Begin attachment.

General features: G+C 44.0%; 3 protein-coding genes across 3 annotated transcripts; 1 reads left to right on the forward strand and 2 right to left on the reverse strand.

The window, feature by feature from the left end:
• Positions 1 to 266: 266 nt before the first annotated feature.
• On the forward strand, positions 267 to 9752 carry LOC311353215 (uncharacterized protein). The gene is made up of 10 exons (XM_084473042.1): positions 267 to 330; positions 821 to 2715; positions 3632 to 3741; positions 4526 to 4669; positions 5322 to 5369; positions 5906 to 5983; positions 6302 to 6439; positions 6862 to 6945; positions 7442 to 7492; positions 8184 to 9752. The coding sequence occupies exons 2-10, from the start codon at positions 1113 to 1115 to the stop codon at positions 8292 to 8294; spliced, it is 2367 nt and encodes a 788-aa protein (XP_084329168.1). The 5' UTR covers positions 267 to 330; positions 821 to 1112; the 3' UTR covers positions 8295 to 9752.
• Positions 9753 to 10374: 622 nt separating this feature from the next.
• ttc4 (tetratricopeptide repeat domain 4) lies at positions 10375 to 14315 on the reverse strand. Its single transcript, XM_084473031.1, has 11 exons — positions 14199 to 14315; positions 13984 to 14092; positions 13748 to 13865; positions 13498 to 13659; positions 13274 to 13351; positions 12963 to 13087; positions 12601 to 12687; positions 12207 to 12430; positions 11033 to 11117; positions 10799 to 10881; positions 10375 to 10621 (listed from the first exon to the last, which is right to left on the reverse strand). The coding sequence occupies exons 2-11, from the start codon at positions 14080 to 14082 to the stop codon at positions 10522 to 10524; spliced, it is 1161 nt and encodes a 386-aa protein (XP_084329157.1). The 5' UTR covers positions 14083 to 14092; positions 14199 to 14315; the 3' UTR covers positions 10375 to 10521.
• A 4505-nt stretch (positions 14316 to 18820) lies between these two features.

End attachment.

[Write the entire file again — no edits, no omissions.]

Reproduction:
General features: G+C 44.0%; 3 protein-coding genes across 3 annotated transcripts; 1 reads left to right on the forward strand and 2 right to left on the reverse strand.

The window, feature by feature from the left end:
• Positions 1 to 266: 266 nt before the first annotated feature.
• On the forward strand, positions 267 to 9752 carry LOC311353215 (uncharacterized protein). The gene is made up of 10 exons (XM_084473042.1): positions 267 to 330; positions 821 to 2715; positions 3632 to 3741; positions 4526 to 4669; positions 5322 to 5369; positions 5906 to 5983; positions 6302 to 6439; positions 6862 to 6945; positions 7442 to 7492; positions 8184 to 9752. The coding sequence occupies exons 2-10, from the start codon at positions 1113 to 1115 to the stop codon at positions 8292 to 8294; spliced, it is 2367 nt and encodes a 788-aa protein (XP_084329168.1). The 5' UTR covers positions 267 to 330; positions 821 to 1112; the 3' UTR covers positions 8295 to 9752.
• Positions 9753 to 10374: 622 nt separating this feature from the next.
• ttc4 (tetratricopeptide repeat domain 4) lies at positions 10375 to 14315 on the reverse strand. Its single transcript, XM_084473031.1, has 11 exons — positions 14199 to 14315; positions 13984 to 14092; positions 13748 to 13865; positions 13498 to 13659; positions 13274 to 13351; positions 12963 to 13087; positions 12601 to 12687; positions 12207 to 12430; positions 11033 to 11117; positions 10799 to 10881; positions 10375 to 10621 (listed from the first exon to the last, which is right to left on the reverse strand). The coding sequence occupies exons 2-11, from the start codon at positions 14080 to 14082 to the stop codon at positions 10522 to 10524; spliced, it is 1161 nt and encodes a 386-aa protein (XP_084329157.1). The 5' UTR covers positions 14083 to 14092; positions 14199 to 14315; the 3' UTR covers positions 10375 to 10521.
• A 4505-nt stretch (positions 14316 to 18820) lies between these two features.